United States District Court, D. New Jersey
April 11, 2005.
Nilda GUTIERREZ, Linda MORGAN, Wayne BROWN and Krista MARSHALL, Plaintiffs,
JOHNSON & JOHNSON, Defendant.
The opinion of the court was delivered by: WILLIAM H. WALLS, District Judge
Defendant Johnson & Johnson ("J&J") appeals Special Master
Politan's ("Judge Politan") December 8, 2004 decision granting
plaintiffs leave to amend their complaint to extend the proposed
class period back two years to November 15, 1997. The Court heard
oral arguments on this appeal on April 11, 2005. Defendant's
motion is denied.
Facts and Procedural History
Plaintiffs filed this class action in November 2001, seeking to
certify a class of approximately 8,000 current and former
African-American and Hispanic employees of J&J who allegedly
suffered discrimination in compensation and promotion. The
original putative class was defined as:
all persons of African and/or Hispanic descent
employed by Defendant J&J in permanent salaried
positions (exempt and non-exempt) in the United
States at any time from November 15, 1999[.] In August 2004, plaintiffs sought leave to amend their
complaint. Among other things, plaintiffs sought to expand the
putative class period by two years to begin from November 15,
1997 for all its 42 U.S.C. § 1981 claims based on the Supreme
Court's decision in Jones v. R.R. Donnelley & Sons, Co.,
541 U.S. 369 (2004), which extended the statute of limitations for
certain § 1981 claims to four years. When plaintiffs filed this
suit in 2001, the accepted period of limitations for § 1981
claims in the Third Circuit was two years. See Zubi v. AT&T
Corp., 219 F.3d 220 (3d Cir. 2000). Based on Jones, Judge
Politan allowed plaintiffs to expand the putative class period by
two years. Although claims arising from 1997 to 1999 would not be
timely today even under the 4-year statute of limitation, Judge
Politan found that these claims "related back" to the original
claims under Fed.R.Civ.P. 15(c)(2).
The parties have engaged in substantial discovery since 2001
based on the understanding that plaintiffs' claims only extend to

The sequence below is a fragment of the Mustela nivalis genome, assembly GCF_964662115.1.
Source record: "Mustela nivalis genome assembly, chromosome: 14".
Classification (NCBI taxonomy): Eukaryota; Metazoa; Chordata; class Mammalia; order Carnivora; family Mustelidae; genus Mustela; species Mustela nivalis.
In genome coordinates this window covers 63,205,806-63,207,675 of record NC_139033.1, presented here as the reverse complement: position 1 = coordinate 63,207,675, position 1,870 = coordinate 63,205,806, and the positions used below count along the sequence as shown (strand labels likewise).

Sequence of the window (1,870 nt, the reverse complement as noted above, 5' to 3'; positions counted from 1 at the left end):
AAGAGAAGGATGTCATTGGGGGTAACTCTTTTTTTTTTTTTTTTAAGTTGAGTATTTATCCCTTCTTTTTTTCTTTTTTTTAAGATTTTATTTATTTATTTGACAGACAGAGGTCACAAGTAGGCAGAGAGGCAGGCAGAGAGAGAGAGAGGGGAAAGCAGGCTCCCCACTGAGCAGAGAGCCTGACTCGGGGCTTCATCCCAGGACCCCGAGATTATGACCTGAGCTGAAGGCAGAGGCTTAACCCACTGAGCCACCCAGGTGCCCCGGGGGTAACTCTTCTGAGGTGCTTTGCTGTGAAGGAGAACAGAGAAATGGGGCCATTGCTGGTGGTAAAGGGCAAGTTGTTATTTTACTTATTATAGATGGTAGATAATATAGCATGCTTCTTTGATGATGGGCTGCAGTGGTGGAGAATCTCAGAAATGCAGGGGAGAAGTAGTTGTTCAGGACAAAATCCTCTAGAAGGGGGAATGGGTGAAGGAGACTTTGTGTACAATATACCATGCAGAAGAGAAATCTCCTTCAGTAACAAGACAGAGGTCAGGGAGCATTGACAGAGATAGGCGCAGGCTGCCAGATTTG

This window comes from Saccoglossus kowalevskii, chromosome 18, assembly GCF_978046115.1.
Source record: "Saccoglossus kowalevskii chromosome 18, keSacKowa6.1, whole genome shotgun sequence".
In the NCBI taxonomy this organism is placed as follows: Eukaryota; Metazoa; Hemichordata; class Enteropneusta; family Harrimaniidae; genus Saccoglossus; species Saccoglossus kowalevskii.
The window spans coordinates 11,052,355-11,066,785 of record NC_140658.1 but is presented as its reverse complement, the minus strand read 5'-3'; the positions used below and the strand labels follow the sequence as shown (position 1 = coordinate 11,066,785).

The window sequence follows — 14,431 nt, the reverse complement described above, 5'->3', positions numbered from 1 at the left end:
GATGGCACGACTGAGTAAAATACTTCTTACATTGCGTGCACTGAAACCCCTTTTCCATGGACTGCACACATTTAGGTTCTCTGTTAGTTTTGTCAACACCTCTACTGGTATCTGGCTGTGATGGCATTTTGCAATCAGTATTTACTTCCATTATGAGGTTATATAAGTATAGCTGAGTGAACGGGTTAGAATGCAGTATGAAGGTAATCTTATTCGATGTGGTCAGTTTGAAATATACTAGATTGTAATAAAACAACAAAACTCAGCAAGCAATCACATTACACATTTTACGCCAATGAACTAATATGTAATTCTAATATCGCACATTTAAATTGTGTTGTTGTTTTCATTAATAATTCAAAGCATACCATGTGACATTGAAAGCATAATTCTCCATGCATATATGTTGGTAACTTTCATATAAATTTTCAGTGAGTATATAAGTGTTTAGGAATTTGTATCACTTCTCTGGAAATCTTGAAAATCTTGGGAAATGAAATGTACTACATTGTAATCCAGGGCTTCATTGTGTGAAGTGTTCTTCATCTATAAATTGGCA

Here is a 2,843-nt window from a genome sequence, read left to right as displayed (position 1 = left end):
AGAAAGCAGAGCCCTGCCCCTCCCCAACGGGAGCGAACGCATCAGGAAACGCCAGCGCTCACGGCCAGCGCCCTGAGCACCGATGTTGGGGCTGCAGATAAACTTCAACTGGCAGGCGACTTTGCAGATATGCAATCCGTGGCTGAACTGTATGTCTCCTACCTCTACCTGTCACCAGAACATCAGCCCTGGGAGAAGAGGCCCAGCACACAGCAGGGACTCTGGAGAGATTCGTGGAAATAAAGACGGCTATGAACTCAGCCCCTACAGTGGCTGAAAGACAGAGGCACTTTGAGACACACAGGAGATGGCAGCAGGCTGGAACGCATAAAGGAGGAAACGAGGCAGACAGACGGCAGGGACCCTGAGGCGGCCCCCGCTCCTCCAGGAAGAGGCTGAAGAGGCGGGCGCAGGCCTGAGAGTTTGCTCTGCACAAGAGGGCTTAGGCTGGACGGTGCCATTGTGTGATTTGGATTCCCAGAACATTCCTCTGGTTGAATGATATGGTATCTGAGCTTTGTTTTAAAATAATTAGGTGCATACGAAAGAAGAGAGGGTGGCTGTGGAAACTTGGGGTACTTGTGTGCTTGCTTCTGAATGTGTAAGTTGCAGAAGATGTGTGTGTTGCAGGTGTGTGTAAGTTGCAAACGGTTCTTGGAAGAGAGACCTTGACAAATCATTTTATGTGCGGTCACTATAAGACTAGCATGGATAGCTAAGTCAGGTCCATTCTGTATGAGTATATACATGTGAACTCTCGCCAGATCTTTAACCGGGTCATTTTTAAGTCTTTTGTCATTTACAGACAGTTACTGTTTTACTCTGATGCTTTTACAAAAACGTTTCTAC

actions taken after November 1999. However, because plaintiffs
seek to prove a "pattern and practice" of discrimination at J&J,
many of their discovery requests sought documents relevant to
periods before the beginning of the proposed class period.
The Federal Magistrates Act provides two separate standards of
judicial review: (1) "de novo" for magistrate resolution of
dispositive matters, see 28 U.S.C. § 636(b)(1)(B)-(C), and (2)
"clearly erroneous or contrary to law" for magistrate resolution
of nondispositive matters. 28 U.S.C. § 636(b)(1)(A); Fed.R. Civ.
P. 72(a); Rule 72.1(a) of the Local Rules of the United States
District Court for the District of New Jersey; Cipollone v.
Liggett Group, Inc., 785 F.2d 1108 (3d Cir. 1986). "Motions to
amend are usually considered non-dispositive motions" are and
reversed if the magistrate's decision is "clearly erroneous or contrary to
the law." Thomas v. Ford Motor Co., 137 F.Supp.2d 575, 579
A finding is contrary to law if the magistrate judge has
misinterpreted or misapplied applicable law. "A finding is
`clearly erroneous' when, although there is evidence to support
it, the reviewing court on consideration of the entire evidence
is left with the definite and firm conviction that a mistake has
been committed." Lo Bosco v. Kure Engineering Ltd.,
891 F.Supp. 1035, 1037 (D.N.J. 1995) (quoting United States v. Gypsum Co.,
333 U.S. 364, 395 (1948)).
The Third Circuit has interpreted this to mean that the
appellate court must accept the factual determination of the fact
finder unless that determination "either (1) is completely devoid
of minimum evidentiary support displaying some hue of
credibility, or (2) bears no rational relationship to the
supportive evidentiary data." Haines v. Liggett Group Inc.,
975 F.2d 81, 92 (3d Cir. 1992) (quoting Krasnov v. Dinan,
465 F.2d 1298, 1302 (3d Cir. 1972)).
Pursuant to a consent order dated July 19, 2002, Special Master
Politan has the "authority equivalent to that of a magistrate
Under Rule 15, an amendment "relates back" if "the claim or
defense asserted in the amended pleading arose out of the
conduct, transaction, or occurrence set forth or attempted to be
set forth in the original pleading, . . ." Fed.R.Civ.P. 15(c)(2).
In the Third Circuit, the "critical element" is whether the
defendant was on notice of the possibility of subsequent
amendments at the time of the original filing. See Pickens v.
Intercommunity Agency, Inc., 1997 WL 727604, *8 (E.D.Pa. Nov.
21, 1997). J&J argues that it was not on notice that plaintiffs' claims
could extend back to 1997, and based on the Third Circuit law at
the time, it is entitled to repose regarding any earlier claims.
Plaintiffs argue that potential class members should not be
punished by the Third Circuit's erroneous interpretation of the
law, and that J&J will not be unduly burdened by the amendment
because much of the discovery done so far already encompasses the
1997-1999 time period, the trial is still several years away, and
adding additional plaintiffs to this already large class action
will not significantly alter the course of the litigation.
Judge Politan found that the amendment did relate back because
J&J was on notice, from the time the original complaint was